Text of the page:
Coronavirus continues to plague Nevada long-term care facilities, even as state health inspectors work to mitigate the worst of the outbreaks.
As of Friday, 1,073 people in long-term care facilities had tested positive and 95 residents and staff members had died.
Overall, Nevada’s statistics are slightly better than the national average. A quarter of the state’s COVID-19 deaths are associated with long-term care facilities, compared to 42 percent nationally.
“Compared to the other states in the nation, we have really done a great job,” said Lisa Sherych, administrator of the Nevada Division of Public and Behavioral Health. “That’s not to say we haven’t had issues. I would love to say we’ve had no COVID in any of our facilities.”
Outbreaks worse in Washoe
The numbers in Washoe County, however, are far worse than both the state and national averages after severe outbreaks at three facilities and a handful of positive tests at others.
As of Friday, 54 percent of the deaths in Washoe County were associated with long-term care facilities. More than 17 percent of the total infections came from facilities.
Most recently, an outbreak at Arbors Memory Care in Sparks infected 32 residents and 6 staff members. Three residents have died.
The worst outbreak has occurred at Lakeside Health and Wellness in Reno, where 69 residents and 22 staff members tested positive. Twenty residents and one staff member have died.
State health inspectors are still trying to figure out exactly how the virus took hold in the facilities, at the same time working to prevent the outbreaks from growing by assessing staff training, procedures and personal protective equipment supplies.
At Arbors Memory Care, for example, investigators believe a resident with dementia may have inadvertently spread the virus.
“They had a patient who tended to wander and was infected and wandered throughout the facility,” said Richard Whitley, director of Nevada Health and Human Services. “That does present a challenge.”
As the virus began spreading throughout the facility, residents with symptoms were taken to the hospital. As an assisted living facility, Arbors doesn’t provide as high a level of health care as a skilled nursing facility would. But the hospital returned the patients before the facility could establish an isolation wing.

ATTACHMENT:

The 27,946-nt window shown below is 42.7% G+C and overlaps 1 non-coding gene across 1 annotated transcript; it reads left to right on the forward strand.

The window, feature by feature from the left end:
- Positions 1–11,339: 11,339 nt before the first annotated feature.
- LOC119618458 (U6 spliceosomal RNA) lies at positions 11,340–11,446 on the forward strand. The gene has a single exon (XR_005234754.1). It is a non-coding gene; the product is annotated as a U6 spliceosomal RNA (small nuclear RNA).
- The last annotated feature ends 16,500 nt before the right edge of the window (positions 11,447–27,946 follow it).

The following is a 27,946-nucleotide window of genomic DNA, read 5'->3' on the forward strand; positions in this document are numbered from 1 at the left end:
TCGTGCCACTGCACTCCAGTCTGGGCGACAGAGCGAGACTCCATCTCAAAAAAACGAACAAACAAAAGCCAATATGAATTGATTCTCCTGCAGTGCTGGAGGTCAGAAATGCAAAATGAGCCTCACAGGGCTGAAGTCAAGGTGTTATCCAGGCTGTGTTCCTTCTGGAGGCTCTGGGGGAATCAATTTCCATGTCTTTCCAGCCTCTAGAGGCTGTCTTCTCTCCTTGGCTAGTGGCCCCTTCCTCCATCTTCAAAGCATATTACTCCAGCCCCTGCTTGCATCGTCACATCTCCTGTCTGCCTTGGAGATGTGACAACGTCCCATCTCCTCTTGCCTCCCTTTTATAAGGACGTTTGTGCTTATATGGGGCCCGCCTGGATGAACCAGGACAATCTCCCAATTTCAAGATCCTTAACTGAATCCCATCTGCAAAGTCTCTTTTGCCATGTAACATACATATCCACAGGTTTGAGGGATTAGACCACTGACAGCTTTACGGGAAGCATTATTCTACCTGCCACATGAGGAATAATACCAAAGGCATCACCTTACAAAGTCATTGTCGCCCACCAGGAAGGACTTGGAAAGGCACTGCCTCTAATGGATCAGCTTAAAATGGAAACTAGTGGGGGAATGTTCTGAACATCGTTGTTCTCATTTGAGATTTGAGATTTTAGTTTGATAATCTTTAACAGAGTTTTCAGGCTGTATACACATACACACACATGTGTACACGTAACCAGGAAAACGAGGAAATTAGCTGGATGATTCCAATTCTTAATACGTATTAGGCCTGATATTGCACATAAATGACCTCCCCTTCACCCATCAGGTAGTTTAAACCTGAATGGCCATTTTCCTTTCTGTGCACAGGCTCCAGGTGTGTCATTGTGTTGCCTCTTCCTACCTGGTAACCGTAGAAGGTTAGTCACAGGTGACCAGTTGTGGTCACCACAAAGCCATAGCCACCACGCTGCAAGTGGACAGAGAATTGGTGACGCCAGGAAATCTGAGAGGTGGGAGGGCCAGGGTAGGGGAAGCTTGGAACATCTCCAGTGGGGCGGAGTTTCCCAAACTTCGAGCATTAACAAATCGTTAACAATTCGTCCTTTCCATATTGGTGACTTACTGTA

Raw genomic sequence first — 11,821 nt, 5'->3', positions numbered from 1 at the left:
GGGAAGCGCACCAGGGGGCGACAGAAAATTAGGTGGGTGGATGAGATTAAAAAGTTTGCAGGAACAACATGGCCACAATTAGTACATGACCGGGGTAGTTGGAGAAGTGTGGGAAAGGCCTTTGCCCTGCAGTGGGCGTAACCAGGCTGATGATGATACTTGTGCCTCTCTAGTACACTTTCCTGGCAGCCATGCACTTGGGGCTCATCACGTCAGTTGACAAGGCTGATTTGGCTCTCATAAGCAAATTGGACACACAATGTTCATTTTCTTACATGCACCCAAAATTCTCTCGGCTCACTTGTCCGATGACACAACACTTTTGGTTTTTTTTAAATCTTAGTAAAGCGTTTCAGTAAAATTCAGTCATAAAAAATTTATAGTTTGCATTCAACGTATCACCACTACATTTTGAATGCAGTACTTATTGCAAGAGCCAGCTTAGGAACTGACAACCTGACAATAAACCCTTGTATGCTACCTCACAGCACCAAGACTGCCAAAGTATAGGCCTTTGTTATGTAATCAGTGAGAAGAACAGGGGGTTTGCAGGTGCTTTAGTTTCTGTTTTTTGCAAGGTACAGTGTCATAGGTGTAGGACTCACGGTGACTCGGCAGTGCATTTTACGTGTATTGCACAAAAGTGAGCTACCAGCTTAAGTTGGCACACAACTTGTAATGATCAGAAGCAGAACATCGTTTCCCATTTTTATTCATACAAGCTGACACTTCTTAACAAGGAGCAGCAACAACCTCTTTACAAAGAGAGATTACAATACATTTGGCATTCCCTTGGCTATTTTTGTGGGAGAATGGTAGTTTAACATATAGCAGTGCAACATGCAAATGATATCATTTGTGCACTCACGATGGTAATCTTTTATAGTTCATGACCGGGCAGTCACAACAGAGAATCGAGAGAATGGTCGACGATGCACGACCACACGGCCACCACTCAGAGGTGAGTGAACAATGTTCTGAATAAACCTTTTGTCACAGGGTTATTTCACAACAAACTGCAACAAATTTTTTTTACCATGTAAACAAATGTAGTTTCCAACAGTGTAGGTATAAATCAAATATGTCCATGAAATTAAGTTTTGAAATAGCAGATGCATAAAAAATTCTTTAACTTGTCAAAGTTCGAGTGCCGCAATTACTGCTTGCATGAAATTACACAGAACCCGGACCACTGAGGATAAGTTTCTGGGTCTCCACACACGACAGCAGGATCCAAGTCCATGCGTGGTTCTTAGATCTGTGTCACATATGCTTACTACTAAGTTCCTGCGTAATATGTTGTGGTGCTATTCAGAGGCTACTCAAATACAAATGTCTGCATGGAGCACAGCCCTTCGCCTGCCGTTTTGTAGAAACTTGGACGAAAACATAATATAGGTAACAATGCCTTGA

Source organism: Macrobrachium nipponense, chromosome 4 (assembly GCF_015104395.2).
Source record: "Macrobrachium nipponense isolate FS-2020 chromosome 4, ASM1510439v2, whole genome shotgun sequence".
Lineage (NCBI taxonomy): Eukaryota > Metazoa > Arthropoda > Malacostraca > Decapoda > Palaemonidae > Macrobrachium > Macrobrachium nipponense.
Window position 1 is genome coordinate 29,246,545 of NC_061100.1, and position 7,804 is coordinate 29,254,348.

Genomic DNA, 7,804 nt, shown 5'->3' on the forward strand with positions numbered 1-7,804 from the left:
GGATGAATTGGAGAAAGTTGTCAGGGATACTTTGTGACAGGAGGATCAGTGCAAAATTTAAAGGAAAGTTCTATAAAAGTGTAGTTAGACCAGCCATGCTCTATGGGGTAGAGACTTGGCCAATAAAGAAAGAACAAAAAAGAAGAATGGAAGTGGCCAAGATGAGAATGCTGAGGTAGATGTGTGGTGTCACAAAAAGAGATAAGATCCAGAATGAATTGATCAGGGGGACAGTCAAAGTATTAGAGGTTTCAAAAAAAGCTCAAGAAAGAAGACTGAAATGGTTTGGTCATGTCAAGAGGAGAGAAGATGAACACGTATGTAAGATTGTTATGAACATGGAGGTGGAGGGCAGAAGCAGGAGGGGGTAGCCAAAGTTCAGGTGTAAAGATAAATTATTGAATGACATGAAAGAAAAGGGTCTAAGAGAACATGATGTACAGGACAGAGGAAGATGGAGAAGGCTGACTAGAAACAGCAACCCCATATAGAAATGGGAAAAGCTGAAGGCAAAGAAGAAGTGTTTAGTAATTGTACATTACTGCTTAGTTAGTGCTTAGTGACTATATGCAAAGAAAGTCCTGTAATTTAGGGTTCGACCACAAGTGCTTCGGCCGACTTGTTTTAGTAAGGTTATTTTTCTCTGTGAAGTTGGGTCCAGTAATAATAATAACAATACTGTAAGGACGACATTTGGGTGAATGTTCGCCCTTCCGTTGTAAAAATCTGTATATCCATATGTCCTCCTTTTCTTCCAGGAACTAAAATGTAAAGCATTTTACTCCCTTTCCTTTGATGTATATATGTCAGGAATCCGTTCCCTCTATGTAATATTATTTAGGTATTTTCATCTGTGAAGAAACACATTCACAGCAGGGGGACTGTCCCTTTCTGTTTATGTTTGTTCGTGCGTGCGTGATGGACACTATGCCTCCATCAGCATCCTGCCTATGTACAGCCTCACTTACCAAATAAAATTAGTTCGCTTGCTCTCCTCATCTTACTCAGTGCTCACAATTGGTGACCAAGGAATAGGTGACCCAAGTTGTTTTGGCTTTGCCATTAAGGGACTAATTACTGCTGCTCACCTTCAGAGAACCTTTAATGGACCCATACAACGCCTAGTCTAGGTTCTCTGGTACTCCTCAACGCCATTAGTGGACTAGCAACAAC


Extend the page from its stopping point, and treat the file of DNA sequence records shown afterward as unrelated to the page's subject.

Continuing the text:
“If an assisted living center is not at a point it can safely take care of a resident, it’s reasonable the resident should not return there until they put those processes in place,” said Laticia Metherell, health program manager for the Nevada Bureau of Health Care Quality and Compliance.
Metherell also stressed that even without the higher level of health care, assisted living facilities are required to keep their residents safe from infection. Her bureau is continuing to investigate the practices at Arbors.
According to a statement posted on Arbors Memory Care’s website, the facility has since created an isolation ward for residents who have tested positive.
“As Arbors Memory Care navigates this challenge, we remain focused on providing exceptional care and service for our residents and a safe environment for our staff,” the statement said.
Statewide, outbreaks have been exacerbated by the improper use of personal protective equipment, the failure to properly isolate positive residents and lapses in infection control, Whitley told lawmakers on Wednesday.
“Those are all improvable behaviors,” Whitley said.
Anjeanette Damon is the government watchdog reporter for the RGJ. You can reach her at firstname.lastname@example.org or follow her on Twitter @AnjeanetteDamon. If you care about shining a bright light on decisions made by your elected officials, please consider subscribing to the Reno Gazette Journal.
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